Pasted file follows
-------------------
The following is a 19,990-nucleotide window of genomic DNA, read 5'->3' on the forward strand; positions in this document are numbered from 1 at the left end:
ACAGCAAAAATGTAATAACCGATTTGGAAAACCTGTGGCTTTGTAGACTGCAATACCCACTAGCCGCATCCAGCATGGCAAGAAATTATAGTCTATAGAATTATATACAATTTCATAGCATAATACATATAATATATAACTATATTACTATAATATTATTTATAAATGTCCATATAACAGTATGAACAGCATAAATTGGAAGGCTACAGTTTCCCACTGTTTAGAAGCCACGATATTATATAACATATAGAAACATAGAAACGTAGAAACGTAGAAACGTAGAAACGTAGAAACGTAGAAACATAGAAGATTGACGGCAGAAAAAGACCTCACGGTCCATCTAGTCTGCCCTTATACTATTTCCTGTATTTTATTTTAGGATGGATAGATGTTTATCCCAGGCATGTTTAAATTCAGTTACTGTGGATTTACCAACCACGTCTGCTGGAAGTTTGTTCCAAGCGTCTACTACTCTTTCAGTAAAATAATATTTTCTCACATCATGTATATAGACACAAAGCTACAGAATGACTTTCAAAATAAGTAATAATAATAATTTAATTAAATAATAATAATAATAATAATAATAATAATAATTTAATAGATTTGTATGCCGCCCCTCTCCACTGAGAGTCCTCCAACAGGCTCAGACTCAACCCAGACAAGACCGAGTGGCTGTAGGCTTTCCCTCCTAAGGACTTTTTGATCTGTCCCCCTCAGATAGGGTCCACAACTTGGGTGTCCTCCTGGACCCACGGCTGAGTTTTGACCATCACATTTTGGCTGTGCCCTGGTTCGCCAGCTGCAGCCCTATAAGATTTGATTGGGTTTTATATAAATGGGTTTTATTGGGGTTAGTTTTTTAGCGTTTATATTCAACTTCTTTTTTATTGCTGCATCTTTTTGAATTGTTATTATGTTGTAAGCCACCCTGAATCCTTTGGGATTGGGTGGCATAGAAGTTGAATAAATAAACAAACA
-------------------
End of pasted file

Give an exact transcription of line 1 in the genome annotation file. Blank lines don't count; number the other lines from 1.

The following is a 19,990-nucleotide window of genomic DNA, read 5'->3' on the forward strand; positions in this document are numbered from 1 at the left end: